France’s Macron Sees No ‘Legitimate Successor’ to Assad
TEHRAN (Tasnim) – There is currently no viable alternative to Bashar al-Assad to prevent Syria from turning into a failed state, French President Emanuel Macron said, departing from his predecessor’s position that the Syrian leader must be toppled to stabilize the war-torn country.
“The new perspective that I have had on this subject is that I have not stated that Bashar al-Assad’s departure is a pre-condition for everything because nobody has shown me a legitimate successor,” Emmanuel Macron said in an interview with eight European newspapers, according to RT.
Macron said he will not allow US “neo-conservatism” to seep into France, and that the focus of French policy will be aimed at achieving “stability” in Syria, rather than getting dragged into a Libya-style conflict.
“What was the outcome of these interventions? Failed states in which terrorist groups flourished. I do not want that in Syria,” the French leader emphasized.
While adopting a more flexible approach to the Syrian conflict, Macron warned of red lines beyond which Paris would be ready to seek direct military intervention against Damascus.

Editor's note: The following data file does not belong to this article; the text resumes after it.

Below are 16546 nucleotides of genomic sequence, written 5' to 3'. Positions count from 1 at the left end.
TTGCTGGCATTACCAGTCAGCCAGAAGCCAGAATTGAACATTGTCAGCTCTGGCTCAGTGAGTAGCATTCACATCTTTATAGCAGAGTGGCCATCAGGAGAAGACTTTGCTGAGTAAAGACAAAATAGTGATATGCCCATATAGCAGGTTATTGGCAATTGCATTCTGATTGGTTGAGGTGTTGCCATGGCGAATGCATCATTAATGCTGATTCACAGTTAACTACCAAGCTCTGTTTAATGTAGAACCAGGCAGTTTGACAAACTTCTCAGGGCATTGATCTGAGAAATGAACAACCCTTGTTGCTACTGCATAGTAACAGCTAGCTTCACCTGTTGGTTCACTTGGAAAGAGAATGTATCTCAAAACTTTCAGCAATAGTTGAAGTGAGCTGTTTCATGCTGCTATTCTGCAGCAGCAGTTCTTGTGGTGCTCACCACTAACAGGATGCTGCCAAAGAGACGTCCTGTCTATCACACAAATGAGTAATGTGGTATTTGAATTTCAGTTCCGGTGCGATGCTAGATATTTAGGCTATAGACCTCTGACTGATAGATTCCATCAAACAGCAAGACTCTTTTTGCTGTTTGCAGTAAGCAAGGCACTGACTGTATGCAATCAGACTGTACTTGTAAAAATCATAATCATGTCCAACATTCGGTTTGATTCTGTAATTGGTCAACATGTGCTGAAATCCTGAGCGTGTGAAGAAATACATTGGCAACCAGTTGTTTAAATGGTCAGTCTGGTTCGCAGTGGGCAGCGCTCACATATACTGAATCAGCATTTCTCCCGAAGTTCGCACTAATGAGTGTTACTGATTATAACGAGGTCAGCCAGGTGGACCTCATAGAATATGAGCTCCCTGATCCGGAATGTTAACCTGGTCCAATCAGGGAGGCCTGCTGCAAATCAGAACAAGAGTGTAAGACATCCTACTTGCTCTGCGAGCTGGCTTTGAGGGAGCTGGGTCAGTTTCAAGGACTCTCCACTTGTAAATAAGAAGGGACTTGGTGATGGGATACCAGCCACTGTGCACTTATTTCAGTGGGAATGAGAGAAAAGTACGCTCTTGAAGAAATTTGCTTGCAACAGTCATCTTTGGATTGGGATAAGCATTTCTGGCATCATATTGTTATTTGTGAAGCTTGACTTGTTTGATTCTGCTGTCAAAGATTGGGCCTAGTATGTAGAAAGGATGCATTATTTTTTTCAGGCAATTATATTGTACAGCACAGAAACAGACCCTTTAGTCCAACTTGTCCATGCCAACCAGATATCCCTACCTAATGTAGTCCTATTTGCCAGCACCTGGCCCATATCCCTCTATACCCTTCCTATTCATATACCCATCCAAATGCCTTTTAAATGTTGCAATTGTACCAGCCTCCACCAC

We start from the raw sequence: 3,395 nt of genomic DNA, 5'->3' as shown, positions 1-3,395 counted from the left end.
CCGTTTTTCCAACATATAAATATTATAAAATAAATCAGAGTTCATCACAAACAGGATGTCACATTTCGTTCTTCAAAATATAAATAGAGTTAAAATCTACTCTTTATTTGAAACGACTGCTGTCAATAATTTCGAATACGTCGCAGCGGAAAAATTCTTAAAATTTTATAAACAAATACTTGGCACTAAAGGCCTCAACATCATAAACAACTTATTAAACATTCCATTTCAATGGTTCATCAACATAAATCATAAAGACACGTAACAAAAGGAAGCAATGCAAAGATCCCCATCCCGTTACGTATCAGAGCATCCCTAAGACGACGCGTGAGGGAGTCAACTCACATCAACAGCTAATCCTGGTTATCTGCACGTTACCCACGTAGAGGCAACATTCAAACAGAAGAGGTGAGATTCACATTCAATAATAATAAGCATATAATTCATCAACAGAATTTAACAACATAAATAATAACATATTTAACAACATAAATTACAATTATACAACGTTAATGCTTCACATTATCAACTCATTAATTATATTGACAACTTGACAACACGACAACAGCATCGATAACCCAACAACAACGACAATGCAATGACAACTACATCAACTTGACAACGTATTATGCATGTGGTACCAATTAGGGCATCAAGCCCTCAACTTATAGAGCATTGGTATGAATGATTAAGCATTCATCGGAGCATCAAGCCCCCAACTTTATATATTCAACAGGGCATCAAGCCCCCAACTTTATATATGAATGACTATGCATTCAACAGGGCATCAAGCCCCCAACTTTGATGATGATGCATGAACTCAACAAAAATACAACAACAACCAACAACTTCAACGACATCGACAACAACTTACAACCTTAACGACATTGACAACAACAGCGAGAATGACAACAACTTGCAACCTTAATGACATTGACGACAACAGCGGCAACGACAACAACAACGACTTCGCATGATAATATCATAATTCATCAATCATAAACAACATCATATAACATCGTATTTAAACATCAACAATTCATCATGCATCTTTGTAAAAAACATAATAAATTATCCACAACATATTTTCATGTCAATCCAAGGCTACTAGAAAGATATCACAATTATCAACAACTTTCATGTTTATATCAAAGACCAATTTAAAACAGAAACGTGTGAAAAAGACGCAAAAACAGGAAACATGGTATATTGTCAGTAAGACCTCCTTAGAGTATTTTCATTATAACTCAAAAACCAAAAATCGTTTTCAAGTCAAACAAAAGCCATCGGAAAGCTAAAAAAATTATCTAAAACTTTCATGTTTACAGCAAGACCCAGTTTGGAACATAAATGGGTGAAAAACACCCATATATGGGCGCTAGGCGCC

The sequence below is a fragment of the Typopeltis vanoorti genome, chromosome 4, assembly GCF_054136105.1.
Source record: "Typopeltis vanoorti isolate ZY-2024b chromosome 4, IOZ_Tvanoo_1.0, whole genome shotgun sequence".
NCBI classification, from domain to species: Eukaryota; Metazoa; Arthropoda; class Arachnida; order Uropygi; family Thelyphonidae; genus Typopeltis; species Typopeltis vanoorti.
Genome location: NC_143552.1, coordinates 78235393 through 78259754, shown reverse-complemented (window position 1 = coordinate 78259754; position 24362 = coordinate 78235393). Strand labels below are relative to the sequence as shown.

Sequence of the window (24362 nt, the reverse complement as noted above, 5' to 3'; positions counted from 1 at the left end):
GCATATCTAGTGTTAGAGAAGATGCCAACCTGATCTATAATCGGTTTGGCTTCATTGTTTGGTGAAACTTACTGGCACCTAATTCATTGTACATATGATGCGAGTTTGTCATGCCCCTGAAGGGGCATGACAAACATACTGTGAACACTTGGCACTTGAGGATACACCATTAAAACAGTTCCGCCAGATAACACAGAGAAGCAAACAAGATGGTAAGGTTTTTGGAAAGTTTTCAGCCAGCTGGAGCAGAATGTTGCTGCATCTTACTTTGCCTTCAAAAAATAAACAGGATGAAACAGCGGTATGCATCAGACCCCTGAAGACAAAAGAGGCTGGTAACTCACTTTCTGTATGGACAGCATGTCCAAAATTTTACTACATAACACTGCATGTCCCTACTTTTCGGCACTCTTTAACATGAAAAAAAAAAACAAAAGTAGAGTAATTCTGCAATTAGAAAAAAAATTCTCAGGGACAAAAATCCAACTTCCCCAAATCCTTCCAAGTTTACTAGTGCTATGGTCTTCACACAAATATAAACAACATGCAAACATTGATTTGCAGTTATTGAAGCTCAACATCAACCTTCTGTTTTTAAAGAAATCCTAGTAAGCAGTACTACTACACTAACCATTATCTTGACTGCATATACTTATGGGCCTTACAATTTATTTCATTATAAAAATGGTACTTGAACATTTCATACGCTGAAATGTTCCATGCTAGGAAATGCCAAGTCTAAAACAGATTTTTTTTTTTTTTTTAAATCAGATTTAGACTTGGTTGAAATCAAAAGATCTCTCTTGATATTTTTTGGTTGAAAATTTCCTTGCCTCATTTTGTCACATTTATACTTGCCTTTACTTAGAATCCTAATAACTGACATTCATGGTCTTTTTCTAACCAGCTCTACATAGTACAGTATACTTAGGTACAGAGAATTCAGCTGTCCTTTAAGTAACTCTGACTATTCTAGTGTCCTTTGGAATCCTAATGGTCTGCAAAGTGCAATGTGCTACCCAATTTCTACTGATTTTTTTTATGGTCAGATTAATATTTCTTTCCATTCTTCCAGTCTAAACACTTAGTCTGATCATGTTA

“If it is proven that chemical weapons are used on the ground and we can trace their provenance,” Macron said France will conduct unilateral strikes “to destroy the stocks of identified chemical weapons.”
However, the 39-year-old French leader noted that he shares “convergent views” with Russian President Vladimir Putin who is “obsessed” with “fighting terrorism and avoiding a failed state” in Syria.
“I respect Vladimir Putin. I had a constructive exchange with him. We have real disagreements, on Ukraine in particular, but he has seen my position,” Macron said. He welcomed constructive dialogue with Moscow and said he is optimistic about cooperation between the two countries.
The French president made clear that France’s domestic security is directly linked to the ongoing war in Syria, as recent terrorist attacks in France, which killed over 230 people, were fueled by Daesh (ISIL or ISIS) ideology which flourished amid the ongoing armed conflict.
“My deep conviction is that there needs to be a diplomatic and political roadmap. We won’t solve the question only with military force. That is a collective error we have made,” he said, reiterating Moscow’s long-standing policy towards Syria since the start of the conflict in 2011.